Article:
Rhyniognatha hirsti is the world’s oldest known insect. It emerged very early during the Early Devonian Period, around 400 million years ago, when earth’s first terrestrial ecosystems were being formed. While Rhyniognatha remains an arthropod of uncertain affinities, several facts are apparent.
The head part of a specimen, preserved in a fragment of Rhynie Chert
, was collected in 1919 by the Reverend W. Cran, who provided it to S. Hirst, S. Maulik and D.J. Scourfield. Hirst and Maulik published a report in 1926; in it they described Rhyniella praecursor
, which is now known to be a springtail
. Several other pieces, including the Rhyniognatha
head, were also described as R. praecursor
, stating the specimen to be a “supposed larval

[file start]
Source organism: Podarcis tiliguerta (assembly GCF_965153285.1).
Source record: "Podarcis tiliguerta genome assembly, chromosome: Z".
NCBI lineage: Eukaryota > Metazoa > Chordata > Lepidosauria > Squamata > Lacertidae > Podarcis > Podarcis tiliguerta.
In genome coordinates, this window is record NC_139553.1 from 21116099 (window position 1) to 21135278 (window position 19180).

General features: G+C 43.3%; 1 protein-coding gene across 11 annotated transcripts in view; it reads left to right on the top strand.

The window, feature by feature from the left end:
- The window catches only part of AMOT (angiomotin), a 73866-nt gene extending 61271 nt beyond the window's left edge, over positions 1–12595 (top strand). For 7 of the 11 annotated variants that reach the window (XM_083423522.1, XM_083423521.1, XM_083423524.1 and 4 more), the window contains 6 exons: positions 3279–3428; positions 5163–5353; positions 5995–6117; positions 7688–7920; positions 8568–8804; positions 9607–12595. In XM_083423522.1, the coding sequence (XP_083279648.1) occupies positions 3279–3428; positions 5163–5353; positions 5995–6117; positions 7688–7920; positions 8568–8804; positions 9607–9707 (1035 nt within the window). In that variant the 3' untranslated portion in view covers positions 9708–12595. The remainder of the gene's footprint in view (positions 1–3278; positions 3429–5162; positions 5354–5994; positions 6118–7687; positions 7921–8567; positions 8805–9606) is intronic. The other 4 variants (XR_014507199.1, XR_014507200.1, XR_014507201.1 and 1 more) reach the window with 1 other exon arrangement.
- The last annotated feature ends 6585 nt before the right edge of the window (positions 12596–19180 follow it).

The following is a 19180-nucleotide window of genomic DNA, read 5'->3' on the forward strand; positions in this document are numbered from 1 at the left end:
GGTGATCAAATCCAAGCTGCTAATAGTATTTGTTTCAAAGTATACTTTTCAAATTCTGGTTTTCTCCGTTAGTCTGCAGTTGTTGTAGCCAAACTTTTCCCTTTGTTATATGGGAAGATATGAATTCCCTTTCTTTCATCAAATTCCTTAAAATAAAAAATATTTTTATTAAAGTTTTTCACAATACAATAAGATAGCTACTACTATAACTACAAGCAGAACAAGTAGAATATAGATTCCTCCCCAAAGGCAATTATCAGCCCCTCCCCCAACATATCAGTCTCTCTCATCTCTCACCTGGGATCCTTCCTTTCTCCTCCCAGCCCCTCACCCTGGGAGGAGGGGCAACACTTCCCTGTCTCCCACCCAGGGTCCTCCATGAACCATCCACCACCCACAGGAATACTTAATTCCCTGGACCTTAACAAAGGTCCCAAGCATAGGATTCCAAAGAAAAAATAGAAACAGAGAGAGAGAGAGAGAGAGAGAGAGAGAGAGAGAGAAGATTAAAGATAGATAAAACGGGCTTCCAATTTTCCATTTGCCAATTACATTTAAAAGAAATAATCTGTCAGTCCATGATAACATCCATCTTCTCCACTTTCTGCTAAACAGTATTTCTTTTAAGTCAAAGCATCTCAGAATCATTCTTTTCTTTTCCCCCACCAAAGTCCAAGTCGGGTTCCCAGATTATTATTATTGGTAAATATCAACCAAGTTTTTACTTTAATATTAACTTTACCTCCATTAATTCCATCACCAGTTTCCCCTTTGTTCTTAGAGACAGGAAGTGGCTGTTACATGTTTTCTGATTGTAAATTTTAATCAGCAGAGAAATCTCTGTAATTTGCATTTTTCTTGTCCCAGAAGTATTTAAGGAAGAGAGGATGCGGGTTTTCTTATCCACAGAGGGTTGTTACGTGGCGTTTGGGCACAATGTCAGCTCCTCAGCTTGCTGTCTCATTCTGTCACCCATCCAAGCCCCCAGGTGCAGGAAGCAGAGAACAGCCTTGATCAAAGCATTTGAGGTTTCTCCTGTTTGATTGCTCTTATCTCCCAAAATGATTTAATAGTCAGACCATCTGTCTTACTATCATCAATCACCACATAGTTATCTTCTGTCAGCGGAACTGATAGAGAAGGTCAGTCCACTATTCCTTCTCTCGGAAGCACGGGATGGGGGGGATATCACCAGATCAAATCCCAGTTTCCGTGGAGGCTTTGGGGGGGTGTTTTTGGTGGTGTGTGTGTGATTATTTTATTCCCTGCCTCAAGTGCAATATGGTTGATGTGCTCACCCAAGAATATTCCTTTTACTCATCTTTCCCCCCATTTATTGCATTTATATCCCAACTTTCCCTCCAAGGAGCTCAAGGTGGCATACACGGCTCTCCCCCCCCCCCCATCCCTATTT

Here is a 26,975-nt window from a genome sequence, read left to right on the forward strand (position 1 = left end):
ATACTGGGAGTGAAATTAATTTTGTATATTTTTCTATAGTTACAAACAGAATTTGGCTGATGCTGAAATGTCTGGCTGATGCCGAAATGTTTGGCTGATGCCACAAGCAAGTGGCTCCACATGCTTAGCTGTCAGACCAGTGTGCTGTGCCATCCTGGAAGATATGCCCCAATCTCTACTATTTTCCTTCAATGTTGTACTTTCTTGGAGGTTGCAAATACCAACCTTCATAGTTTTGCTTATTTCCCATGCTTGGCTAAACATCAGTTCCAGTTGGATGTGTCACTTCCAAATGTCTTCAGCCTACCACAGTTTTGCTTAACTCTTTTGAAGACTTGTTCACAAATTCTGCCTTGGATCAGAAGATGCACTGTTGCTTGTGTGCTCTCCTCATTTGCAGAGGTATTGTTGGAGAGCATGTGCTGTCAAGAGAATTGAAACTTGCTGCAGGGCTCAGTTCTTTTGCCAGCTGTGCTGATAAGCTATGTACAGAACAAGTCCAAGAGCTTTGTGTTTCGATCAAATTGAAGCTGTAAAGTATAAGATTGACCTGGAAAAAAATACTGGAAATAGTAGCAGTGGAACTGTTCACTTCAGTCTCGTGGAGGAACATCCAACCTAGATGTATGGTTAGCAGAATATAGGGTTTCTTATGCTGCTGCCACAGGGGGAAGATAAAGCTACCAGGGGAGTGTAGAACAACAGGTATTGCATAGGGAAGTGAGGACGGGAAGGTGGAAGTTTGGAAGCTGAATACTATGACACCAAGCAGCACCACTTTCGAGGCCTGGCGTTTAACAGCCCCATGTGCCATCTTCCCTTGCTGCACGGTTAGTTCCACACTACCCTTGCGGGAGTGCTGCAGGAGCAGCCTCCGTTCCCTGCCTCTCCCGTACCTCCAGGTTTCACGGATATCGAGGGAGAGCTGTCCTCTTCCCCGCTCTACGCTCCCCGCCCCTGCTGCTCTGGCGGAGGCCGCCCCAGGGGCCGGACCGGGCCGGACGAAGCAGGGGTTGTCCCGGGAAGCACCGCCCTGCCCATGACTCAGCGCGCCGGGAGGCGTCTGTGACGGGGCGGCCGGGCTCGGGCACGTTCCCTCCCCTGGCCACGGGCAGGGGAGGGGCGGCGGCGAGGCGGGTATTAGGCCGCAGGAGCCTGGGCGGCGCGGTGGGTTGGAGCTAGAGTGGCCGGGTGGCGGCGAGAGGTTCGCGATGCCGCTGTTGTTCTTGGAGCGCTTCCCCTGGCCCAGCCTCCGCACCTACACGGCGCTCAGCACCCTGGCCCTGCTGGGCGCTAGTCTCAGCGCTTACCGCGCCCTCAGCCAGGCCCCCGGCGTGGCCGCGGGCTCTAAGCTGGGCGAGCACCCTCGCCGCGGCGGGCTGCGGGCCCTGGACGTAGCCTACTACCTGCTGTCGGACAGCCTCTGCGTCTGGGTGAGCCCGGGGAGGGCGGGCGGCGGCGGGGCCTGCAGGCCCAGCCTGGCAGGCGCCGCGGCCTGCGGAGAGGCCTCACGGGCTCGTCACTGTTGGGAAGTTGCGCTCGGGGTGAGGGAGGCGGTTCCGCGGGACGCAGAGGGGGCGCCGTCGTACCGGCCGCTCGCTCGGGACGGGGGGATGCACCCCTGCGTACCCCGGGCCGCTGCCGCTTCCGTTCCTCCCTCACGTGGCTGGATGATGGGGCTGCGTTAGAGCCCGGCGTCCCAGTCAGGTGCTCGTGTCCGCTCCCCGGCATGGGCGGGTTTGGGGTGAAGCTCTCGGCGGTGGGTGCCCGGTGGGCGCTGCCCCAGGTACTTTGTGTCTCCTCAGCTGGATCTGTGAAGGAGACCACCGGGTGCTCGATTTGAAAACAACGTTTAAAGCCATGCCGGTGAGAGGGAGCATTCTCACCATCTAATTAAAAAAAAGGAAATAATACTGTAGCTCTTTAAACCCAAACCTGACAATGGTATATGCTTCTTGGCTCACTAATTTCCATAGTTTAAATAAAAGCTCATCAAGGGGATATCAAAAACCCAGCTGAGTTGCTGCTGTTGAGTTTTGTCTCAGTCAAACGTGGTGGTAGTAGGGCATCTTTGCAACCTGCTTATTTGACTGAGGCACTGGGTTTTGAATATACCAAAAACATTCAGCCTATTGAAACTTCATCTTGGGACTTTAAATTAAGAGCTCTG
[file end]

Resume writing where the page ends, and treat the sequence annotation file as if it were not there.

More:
insect”. The specimen was correctly identified as a different species and renamed Rhyniognatha hirsti
in 1928 by entomologist Robin J. Tillyard. It was later donated by D.J. Scourfield to the Natural History Museum
where it is currently displayed on a microscope slide. Scientists have not found much information, but due to the shape of the jaws they think it was probably winged.
Like other insects of its time, Rhyniognatha presumably fed on plant sporophylls - which occur at the tips of branches and bear sporangia, the spore-producing organs. The insect’s anatomy might also give clues as to what it ate. The creature had large mandibles which may or may not have been used for hunting.
Engel & Grimaldi (2004) show that R. hirsti was relatively derived within early insects, sharing many characteristics with winged insects. This could mean that R. hirsti itself was already winged.